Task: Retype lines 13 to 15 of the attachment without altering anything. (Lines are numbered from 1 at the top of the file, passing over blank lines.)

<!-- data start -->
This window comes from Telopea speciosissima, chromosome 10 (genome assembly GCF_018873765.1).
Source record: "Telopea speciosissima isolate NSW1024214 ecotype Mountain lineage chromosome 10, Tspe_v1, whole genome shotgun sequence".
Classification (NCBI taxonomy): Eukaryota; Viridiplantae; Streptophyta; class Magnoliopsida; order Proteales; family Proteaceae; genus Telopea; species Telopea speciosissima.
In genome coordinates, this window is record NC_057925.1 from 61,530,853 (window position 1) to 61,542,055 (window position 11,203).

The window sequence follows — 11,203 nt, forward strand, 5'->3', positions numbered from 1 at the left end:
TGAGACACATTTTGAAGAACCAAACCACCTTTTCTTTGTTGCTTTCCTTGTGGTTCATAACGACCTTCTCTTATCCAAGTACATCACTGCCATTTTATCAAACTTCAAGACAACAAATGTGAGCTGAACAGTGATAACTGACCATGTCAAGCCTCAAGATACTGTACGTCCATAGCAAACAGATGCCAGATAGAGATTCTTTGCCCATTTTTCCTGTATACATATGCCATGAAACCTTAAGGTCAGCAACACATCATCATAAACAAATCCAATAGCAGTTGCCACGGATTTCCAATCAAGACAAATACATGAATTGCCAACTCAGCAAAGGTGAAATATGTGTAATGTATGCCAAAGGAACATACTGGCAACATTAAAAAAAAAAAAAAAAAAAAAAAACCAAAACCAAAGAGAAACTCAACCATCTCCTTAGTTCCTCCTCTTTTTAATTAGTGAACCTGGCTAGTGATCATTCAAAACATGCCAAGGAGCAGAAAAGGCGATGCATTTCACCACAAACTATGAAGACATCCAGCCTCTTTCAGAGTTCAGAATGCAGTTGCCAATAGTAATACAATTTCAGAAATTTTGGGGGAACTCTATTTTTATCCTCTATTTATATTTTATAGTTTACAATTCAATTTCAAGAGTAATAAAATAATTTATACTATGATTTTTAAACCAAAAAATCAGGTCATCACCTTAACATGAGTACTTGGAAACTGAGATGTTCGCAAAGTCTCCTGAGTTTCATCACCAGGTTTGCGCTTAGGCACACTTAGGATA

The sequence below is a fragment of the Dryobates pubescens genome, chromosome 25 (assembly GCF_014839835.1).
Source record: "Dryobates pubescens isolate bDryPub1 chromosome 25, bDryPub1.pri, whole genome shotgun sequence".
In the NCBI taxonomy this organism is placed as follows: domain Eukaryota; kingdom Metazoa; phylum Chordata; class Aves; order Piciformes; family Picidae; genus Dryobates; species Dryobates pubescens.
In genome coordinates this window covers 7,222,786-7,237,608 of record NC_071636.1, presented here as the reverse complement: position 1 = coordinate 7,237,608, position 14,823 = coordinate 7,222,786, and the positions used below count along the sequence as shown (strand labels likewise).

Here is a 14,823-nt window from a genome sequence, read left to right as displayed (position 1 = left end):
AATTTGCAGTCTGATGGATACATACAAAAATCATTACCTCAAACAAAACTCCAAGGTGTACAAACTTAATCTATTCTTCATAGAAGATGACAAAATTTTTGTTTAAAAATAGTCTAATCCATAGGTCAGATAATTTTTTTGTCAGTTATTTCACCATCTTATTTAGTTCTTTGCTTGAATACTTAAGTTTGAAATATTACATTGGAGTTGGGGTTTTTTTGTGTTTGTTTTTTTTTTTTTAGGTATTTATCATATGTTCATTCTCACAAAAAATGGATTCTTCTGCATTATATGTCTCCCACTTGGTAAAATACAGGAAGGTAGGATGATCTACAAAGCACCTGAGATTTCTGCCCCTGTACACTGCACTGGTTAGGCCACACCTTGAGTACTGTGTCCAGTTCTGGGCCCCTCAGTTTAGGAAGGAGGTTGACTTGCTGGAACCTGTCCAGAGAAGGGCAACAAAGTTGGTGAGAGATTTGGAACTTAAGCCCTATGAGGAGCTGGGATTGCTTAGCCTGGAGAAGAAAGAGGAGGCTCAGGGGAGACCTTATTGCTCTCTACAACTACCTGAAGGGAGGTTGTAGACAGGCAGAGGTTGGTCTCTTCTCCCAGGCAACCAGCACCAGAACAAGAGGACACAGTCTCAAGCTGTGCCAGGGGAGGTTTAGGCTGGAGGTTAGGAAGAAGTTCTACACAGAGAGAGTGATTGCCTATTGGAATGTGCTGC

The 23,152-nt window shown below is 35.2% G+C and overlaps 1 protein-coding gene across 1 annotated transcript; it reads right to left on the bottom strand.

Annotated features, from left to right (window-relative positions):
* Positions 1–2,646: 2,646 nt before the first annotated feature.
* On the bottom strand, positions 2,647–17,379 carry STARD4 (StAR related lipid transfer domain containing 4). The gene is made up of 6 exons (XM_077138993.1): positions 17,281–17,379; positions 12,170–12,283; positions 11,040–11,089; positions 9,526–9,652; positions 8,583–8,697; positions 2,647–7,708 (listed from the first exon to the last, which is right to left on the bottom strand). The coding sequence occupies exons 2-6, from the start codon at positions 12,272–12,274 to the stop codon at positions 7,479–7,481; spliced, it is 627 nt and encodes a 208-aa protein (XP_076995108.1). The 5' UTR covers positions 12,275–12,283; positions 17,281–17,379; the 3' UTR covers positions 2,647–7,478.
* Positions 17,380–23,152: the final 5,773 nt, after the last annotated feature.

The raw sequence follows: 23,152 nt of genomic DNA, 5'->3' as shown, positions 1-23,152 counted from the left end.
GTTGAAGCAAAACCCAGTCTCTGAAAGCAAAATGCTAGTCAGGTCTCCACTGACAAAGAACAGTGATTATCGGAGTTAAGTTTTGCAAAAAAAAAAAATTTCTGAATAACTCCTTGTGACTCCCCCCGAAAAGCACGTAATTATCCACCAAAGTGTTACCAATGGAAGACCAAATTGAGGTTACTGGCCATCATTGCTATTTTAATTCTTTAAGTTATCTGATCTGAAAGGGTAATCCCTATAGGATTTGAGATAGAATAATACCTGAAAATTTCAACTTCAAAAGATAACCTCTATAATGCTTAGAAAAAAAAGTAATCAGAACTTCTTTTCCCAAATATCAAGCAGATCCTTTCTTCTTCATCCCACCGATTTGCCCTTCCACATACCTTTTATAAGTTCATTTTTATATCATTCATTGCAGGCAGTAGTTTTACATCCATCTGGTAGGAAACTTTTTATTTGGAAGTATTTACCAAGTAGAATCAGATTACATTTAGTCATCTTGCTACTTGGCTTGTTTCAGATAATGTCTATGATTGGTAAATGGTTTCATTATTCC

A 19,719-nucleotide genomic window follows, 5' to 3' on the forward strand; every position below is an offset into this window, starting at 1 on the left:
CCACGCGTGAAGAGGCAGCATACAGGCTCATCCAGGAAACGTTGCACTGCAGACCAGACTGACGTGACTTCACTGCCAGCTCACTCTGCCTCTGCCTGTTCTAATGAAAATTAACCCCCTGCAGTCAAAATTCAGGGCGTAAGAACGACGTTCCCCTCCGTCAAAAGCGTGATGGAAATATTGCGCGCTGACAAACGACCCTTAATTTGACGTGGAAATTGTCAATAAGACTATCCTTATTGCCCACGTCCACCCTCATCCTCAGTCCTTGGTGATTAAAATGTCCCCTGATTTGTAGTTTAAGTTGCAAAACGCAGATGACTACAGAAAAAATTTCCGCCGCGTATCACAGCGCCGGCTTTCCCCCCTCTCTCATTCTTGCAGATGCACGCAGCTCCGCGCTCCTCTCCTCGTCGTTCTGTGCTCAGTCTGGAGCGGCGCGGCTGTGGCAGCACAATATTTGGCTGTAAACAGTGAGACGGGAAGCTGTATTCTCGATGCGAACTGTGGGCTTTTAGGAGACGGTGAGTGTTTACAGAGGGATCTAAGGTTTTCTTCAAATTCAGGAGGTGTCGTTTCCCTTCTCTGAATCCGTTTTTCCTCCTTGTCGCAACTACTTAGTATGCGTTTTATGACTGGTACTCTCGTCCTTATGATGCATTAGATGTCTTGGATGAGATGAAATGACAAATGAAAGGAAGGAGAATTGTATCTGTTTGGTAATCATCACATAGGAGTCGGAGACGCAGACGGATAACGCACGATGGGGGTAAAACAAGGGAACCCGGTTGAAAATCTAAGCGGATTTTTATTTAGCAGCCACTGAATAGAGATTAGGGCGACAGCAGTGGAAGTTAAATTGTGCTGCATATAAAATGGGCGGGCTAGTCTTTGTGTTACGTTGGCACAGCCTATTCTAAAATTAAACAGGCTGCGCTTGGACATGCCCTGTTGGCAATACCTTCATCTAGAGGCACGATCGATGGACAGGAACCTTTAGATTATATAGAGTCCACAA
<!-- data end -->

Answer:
The 23,152-nt window shown below is 35.2% G+C and overlaps 1 protein-coding gene across 1 annotated transcript; it reads right to left on the bottom strand.

Annotated features, from left to right (window-relative positions):
* Positions 1–2,646: 2,646 nt before the first annotated feature.